There I was, sitting in my writer’s workshop at Hamline. It was a terribly cold January. The streets were piled with mountains of snow. Inside, the classrooms were toasty, and my toes tingled as they warmed. My workshop leaders, Anne Ursu and Marsha Chall, guided us in discussing the elements of craft in our work. As a novice writer, I copiously took notes while everyone else chimed in. Then the term Psychic Distance was tossed in the wind like it was common as character.
“Psychic What? Please don’t tell me that we have to be clairvoyant, too?”
Marsha C read my thoughts. “Do you know need me to explain?” she asked. She shared that PD is a term that John Gardner wrote about in his book, The Art of Fiction. It’s the “distance the reader feels between himself and the events of the story.” It’s like a camera taking a panoramic view and then zooming in closer, or vice-versa. (not her words exactly.)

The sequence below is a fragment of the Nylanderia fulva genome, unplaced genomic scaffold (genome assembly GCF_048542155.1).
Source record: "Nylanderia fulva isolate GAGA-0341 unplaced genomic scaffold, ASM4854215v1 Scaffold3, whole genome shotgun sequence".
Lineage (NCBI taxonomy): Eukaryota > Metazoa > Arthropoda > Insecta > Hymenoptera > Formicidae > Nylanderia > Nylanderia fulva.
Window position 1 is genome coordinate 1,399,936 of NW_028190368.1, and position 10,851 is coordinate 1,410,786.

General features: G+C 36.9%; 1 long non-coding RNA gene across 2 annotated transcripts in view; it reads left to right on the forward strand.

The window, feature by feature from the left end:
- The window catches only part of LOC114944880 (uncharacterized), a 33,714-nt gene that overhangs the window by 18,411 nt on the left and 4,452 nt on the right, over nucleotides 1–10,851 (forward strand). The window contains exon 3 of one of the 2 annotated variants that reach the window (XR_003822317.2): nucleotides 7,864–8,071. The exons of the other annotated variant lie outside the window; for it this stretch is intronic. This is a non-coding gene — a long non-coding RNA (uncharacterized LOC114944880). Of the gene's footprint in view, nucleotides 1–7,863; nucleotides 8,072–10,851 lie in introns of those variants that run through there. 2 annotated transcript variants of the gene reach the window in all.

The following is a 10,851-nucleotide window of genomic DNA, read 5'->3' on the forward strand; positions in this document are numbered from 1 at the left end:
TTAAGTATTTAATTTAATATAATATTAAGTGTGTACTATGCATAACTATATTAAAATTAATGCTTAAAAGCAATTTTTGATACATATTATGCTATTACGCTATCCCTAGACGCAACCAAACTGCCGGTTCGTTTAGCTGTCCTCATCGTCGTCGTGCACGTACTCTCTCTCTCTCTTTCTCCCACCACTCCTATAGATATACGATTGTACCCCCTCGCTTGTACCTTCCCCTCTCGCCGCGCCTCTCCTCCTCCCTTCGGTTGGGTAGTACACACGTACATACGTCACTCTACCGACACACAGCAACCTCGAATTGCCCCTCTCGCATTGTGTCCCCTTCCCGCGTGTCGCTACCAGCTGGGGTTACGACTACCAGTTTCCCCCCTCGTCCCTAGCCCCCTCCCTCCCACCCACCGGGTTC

There are tons of wonderful examples found in great novels, especially by our Hamline staff. But I ran across a light one in Robert Cormier’s, I Am the Cheese. I chose this specific passage because of it’s brevity.
I am riding the bicycle and I am on Route 31 in Monument, Massachusetts, on my way to Rutterburg, Vermont, and I’m pedaling furious because this is an old-fashioned bike, no speeds, no fenders, only the warped tires and the brakes that don’t always work and the handlebars with cracked rubber grips to steer with. A plain bike – the kind my father rode as a kid years ago. It’s cold as I pedal along, the wind like a snake slithering up my sleeves and into my jacket and my pants legs, too. But I keep pedaling, I keep pedaling (1).